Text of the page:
It will be necessary to tune /etc/sudoers a little at this stage. More refinements may come later. Note that there is an rsync(1) user and an ssh(1) user. The data in this case gets copied from the remote machine to the local /tmp directory.
$ rsync -e "ssh -t -l bkupacct" --rsync-path='sudo rsync' \ -av firstname.lastname@example.org:/var/www/ /tmp/
Step 3: Do the same transfer again but using the key for authentication to make sure that the key works.
$ rsync -e "ssh -i ~/.ssh/key -t -l bkupacct" --rsync-path='sudo rsync' \ -av email@example.com:/var/www/ /tmp/
Step 4: Adjust /etc/sudoers so that the backup account has just enough access to run rsync(1) but only in the directories it is supposed to run in and without free-rein on the system. Use the first debugging level to see the actual parameters getting passed to the remote host.
$ rsync -e "ssh -t -v" --rsync-path='sudo rsync' \ -av firstname.lastname@example.org:/var/www/ /tmp/ ... debug1: Sending command: sudo rsync --server --sender -e.iLs . /var/www ...
That provides the basis of what /etc/sudoers will need configured. Be sure that the backed up data is not accessible to others. At this point you are almost done, although the process can be automated much further.
$ rsync -e "ssh -t" --rsync-path='sudo rsync' \ -av email@example.com:/var/www/ /tmp/
Then if the settings are correct it is possible to set up a single-purpose key for just this task.
Backup Using tar(1)
The following will make a tarball of the directory /var/www/ and send it via stdout into sdtin via a pipe into ssh(1) where, on the remote machine it is directed into the file called backup.tar. Here tar(1) runs on a local machine and stores the tarball remotely:
$ tar cf - /var/www/ | ssh -l fred server.example.org "cat > backup.tar"
There are almost limitless options for that recipe:
$ tar zcf - /var/www/ /home/*/www/ \ | ssh -l fred server.example.org "cat > $(date +'%Y-%m-%d').tar.gz"
That example does the same, but also gets user WWW directories, compress the tarball using gzip(1), and label the resulting file according to the current date. It can be done with keys, too:
$ tar zcf - /var/www/ /home/*/www/ \ | ssh -i key_rsa -l fred server.example.org "cat > $(date +"%Y-%m-%d").tgz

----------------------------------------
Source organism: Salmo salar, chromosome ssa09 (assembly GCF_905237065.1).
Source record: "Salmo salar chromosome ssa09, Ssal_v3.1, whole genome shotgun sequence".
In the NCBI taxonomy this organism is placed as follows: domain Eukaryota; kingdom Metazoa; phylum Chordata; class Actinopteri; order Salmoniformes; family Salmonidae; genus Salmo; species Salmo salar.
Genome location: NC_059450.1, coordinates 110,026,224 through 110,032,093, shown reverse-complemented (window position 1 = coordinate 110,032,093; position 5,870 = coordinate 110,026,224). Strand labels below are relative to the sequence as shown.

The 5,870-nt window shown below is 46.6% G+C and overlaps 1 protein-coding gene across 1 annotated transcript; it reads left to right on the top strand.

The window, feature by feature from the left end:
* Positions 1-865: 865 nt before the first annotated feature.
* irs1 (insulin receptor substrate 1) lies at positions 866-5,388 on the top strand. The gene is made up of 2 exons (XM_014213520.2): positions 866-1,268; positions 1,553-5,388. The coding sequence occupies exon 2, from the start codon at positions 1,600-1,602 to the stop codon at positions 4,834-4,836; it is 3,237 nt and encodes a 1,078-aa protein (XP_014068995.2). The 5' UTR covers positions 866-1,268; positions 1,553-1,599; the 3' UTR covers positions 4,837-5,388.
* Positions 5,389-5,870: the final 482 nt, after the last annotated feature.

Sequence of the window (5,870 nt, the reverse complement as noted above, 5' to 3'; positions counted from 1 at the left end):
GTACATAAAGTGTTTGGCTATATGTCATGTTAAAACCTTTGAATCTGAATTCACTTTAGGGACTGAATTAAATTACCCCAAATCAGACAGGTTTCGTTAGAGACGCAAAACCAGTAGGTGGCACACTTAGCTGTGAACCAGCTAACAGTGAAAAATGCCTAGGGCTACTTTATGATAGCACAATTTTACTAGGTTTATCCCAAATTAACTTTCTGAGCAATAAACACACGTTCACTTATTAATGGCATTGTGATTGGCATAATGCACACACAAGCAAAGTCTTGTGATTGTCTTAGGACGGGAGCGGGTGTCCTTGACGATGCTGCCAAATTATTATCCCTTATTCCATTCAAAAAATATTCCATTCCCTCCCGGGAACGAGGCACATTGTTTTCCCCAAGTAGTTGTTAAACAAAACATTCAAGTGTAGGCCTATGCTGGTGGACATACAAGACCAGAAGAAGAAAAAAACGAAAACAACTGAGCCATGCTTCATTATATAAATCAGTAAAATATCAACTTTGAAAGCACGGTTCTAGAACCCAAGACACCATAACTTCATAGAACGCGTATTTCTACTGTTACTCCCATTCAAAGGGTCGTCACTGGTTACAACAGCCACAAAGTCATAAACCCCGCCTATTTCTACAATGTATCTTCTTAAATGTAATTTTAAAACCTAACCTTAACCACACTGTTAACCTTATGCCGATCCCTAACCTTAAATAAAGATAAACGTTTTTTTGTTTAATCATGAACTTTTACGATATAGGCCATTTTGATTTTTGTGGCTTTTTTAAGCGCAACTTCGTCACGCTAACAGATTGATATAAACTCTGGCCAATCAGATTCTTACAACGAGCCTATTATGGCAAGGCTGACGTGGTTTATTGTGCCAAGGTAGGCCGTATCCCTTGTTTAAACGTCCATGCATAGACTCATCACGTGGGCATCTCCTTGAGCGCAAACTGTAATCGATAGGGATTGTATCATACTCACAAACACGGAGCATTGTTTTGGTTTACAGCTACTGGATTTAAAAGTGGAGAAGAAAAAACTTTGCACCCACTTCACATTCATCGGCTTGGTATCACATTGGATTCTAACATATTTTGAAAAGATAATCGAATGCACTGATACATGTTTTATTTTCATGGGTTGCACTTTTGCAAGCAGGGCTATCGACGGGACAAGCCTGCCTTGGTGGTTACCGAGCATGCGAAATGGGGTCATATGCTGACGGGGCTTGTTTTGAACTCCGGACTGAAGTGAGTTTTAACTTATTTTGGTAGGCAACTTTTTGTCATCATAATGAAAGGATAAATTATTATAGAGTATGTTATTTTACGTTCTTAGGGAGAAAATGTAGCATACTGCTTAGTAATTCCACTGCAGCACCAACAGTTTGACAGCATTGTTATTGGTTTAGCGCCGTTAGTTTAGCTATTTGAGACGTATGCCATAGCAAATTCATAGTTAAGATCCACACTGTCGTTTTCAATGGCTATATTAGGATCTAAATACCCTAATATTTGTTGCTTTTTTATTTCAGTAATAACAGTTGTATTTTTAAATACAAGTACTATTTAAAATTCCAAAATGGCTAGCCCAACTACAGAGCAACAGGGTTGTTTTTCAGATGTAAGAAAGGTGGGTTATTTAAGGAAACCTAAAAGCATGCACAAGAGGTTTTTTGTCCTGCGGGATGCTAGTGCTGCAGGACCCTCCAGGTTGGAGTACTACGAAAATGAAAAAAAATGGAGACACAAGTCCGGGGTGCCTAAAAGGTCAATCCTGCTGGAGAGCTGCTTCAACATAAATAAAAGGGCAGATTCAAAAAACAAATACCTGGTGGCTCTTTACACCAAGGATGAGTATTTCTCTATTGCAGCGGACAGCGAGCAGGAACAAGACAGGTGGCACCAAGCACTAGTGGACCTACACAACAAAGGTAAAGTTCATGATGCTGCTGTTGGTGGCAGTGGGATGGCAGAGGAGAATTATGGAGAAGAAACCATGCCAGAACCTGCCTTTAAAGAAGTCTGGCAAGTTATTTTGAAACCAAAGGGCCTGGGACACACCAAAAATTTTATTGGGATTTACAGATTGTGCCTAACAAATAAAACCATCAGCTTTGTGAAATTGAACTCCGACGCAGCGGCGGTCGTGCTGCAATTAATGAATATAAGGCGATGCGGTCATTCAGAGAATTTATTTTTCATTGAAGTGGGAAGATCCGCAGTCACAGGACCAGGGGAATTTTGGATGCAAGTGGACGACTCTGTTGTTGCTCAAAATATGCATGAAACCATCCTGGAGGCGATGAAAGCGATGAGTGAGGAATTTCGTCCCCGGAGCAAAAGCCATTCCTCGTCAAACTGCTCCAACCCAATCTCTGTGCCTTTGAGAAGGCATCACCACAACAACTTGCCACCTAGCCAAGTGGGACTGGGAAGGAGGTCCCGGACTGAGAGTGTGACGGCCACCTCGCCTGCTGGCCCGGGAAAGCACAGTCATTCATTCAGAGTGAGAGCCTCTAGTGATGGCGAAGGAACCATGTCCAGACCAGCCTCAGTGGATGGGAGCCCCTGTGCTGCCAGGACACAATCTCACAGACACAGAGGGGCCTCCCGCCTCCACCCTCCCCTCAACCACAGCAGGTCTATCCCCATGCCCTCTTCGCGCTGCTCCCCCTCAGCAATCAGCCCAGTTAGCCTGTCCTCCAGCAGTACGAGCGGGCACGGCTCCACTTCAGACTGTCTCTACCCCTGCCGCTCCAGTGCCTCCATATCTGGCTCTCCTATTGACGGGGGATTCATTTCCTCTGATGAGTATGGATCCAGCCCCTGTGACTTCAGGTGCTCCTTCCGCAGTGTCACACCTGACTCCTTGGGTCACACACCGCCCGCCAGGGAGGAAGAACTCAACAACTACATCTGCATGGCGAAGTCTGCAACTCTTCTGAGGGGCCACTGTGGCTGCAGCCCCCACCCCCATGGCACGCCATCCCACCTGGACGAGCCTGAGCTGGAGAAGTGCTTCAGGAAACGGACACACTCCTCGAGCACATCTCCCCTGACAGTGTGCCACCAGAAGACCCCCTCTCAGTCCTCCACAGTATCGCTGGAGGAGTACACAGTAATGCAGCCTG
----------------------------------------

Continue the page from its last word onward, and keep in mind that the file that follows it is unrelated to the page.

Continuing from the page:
And going the other direction is just as easy for tar(1) to find what is on a remote machine and store the tarball locally.
$ ssh firstname.lastname@example.org "tar zcf - /var/www/" > backup.tgz
Or here is a fancier example of running tar(1) on the remote machine but storing the tarball locally.
$ ssh -i key_rsa -l fred server.example.org "tar jcf - /var/www/ /home/*/www/" \ > $(date +"%Y-%m-%d").tar.bz2
So in summary, the secret to using tar(1) for backup is the use of stdout and stdin to effect the transfer through pipes and redirects.
Backup of Files With tar(1) But Without Making A Tarball
Sometimes it is necessary to just transfer the files and directories without making a tarball at the destination. In addition to writing to stdin on the source machine, tar(1) can read from stdin on the destination machine to transfer whole directory hierarchies at once.
$ tar zcf - /var/www/ | ssh -l fred server.example.org "cd /some/path/; tar zxf -"
Or going the opposite direction, it would be the following.
$ ssh 'tar zcf - /var/www/' | (cd /some/path/; tar zxf - )
However, these still copy everything each time they are run. So rsync(1) described above in the previous section might be a better choice in many situations, since on subsequent runs it only copies the changes. Also, depending on the type of data network conditionsm, and CPUs available, compression might be a good idea either with tar(1) or ssh(1) itself.
Backup using dump
$ ssh -t source.example.org 'sudo dump -0an -f - /var/www/ | gzip -c9' > backup.dump.gz
Note that the password prompt for sudo(8) might not be visible and it must be typed blindly.
Or one can go the other direction, copying from the locate server to the remote:
$ sudo dump -0an -f - /var/www/ | gzip -c9 | ssh target.example.org 'cat > backup.dump.gz'
Note again that the password prompt might get hidden in the initial output from dump(8). However, it's still there, even if not visbile.